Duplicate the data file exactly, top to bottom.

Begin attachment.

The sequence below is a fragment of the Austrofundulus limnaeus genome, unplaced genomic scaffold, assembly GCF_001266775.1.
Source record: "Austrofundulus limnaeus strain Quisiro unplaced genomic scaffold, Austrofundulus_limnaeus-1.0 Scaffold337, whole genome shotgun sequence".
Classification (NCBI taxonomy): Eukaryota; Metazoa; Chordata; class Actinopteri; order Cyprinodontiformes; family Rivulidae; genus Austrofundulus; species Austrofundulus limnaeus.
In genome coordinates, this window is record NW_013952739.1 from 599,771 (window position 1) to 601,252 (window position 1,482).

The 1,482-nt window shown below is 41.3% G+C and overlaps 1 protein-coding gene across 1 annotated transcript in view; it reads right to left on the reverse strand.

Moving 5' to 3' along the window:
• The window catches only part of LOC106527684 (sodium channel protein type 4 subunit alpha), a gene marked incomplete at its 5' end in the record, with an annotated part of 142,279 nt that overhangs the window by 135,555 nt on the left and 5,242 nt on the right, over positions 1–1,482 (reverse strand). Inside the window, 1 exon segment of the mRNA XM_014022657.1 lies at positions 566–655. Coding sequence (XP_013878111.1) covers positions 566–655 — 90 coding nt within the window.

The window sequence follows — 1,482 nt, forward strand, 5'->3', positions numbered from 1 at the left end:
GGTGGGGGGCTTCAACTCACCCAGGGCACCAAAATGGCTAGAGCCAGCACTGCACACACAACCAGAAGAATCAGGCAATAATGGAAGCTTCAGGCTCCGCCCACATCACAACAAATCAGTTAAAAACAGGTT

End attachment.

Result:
The sequence below is a fragment of the Austrofundulus limnaeus genome, unplaced genomic scaffold, assembly GCF_001266775.1.
Source record: "Austrofundulus limnaeus strain Quisiro unplaced genomic scaffold, Austrofundulus_limnaeus-1.0 Scaffold337, whole genome shotgun sequence".
Classification (NCBI taxonomy): Eukaryota; Metazoa; Chordata; class Actinopteri; order Cyprinodontiformes; family Rivulidae; genus Austrofundulus; species Austrofundulus limnaeus.
In genome coordinates, this window is record NW_013952739.1 from 599,771 (window position 1) to 601,252 (window position 1,482).

The 1,482-nt window shown below is 41.3% G+C and overlaps 1 protein-coding gene across 1 annotated transcript in view; it reads right to left on the reverse strand.

Moving 5' to 3' along the window:
• The window catches only part of LOC106527684 (sodium channel protein type 4 subunit alpha), a gene marked incomplete at its 5' end in the record, with an annotated part of 142,279 nt that overhangs the window by 135,555 nt on the left and 5,242 nt on the right, over positions 1–1,482 (reverse strand). Inside the window, 1 exon segment of the mRNA XM_014022657.1 lies at positions 566–655. Coding sequence (XP_013878111.1) covers positions 566–655 — 90 coding nt within the window.

The window sequence follows — 1,482 nt, forward strand, 5'->3', positions numbered from 1 at the left end:
GGTGGGGGGCTTCAACTCACCCAGGGCACCAAAATGGCTAGAGCCAGCACTGCACACACAACCAGAAGAATCAGGCAATAATGGAAGCTTCAGGCTCCGCCCACATCACAACAAATCAGTTAAAAACAGGTT